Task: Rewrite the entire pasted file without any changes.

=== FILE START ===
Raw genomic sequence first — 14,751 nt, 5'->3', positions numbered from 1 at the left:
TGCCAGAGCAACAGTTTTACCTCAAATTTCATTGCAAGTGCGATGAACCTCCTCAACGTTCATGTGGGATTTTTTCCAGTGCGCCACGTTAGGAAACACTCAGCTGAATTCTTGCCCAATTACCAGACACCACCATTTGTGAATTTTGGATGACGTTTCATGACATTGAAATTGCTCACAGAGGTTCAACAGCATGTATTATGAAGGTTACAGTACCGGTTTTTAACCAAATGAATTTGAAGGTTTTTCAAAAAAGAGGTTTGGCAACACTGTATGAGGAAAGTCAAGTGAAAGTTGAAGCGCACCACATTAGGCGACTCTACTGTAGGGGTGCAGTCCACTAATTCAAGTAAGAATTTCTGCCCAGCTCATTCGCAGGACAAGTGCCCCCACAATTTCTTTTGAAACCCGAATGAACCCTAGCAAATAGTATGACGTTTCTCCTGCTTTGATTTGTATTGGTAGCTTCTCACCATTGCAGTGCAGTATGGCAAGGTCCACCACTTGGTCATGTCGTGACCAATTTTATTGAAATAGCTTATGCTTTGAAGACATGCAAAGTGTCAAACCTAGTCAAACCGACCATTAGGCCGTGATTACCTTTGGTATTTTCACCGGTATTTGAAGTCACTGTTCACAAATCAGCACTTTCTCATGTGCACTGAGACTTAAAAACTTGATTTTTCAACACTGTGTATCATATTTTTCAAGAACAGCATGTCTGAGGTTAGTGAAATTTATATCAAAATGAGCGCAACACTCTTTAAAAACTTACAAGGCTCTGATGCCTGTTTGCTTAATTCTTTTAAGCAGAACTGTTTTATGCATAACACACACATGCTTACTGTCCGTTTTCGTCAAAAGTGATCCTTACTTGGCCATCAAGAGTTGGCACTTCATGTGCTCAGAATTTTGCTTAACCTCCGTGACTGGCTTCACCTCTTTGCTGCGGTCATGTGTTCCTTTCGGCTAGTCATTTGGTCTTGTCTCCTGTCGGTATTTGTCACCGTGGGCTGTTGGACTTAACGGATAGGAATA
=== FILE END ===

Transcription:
Raw genomic sequence first — 14,751 nt, 5'->3', positions numbered from 1 at the left:
TGCCAGAGCAACAGTTTTACCTCAAATTTCATTGCAAGTGCGATGAACCTCCTCAACGTTCATGTGGGATTTTTTCCAGTGCGCCACGTTAGGAAACACTCAGCTGAATTCTTGCCCAATTACCAGACACCACCATTTGTGAATTTTGGATGACGTTTCATGACATTGAAATTGCTCACAGAGGTTCAACAGCATGTATTATGAAGGTTACAGTACCGGTTTTTAACCAAATGAATTTGAAGGTTTTTCAAAAAAGAGGTTTGGCAACACTGTATGAGGAAAGTCAAGTGAAAGTTGAAGCGCACCACATTAGGCGACTCTACTGTAGGGGTGCAGTCCACTAATTCAAGTAAGAATTTCTGCCCAGCTCATTCGCAGGACAAGTGCCCCCACAATTTCTTTTGAAACCCGAATGAACCCTAGCAAATAGTATGACGTTTCTCCTGCTTTGATTTGTATTGGTAGCTTCTCACCATTGCAGTGCAGTATGGCAAGGTCCACCACTTGGTCATGTCGTGACCAATTTTATTGAAATAGCTTATGCTTTGAAGACATGCAAAGTGTCAAACCTAGTCAAACCGACCATTAGGCCGTGATTACCTTTGGTATTTTCACCGGTATTTGAAGTCACTGTTCACAAATCAGCACTTTCTCATGTGCACTGAGACTTAAAAACTTGATTTTTCAACACTGTGTATCATATTTTTCAAGAACAGCATGTCTGAGGTTAGTGAAATTTATATCAAAATGAGCGCAACACTCTTTAAAAACTTACAAGGCTCTGATGCCTGTTTGCTTAATTCTTTTAAGCAGAACTGTTTTATGCATAACACACACATGCTTACTGTCCGTTTTCGTCAAAAGTGATCCTTACTTGGCCATCAAGAGTTGGCACTTCATGTGCTCAGAATTTTGCTTAACCTCCGTGACTGGCTTCACCTCTTTGCTGCGGTCATGTGTTCCTTTCGGCTAGTCATTTGGTCTTGTCTCCTGTCGGTATTTGTCACCGTGGGCTGTTGGACTTAACGGATAGGAATA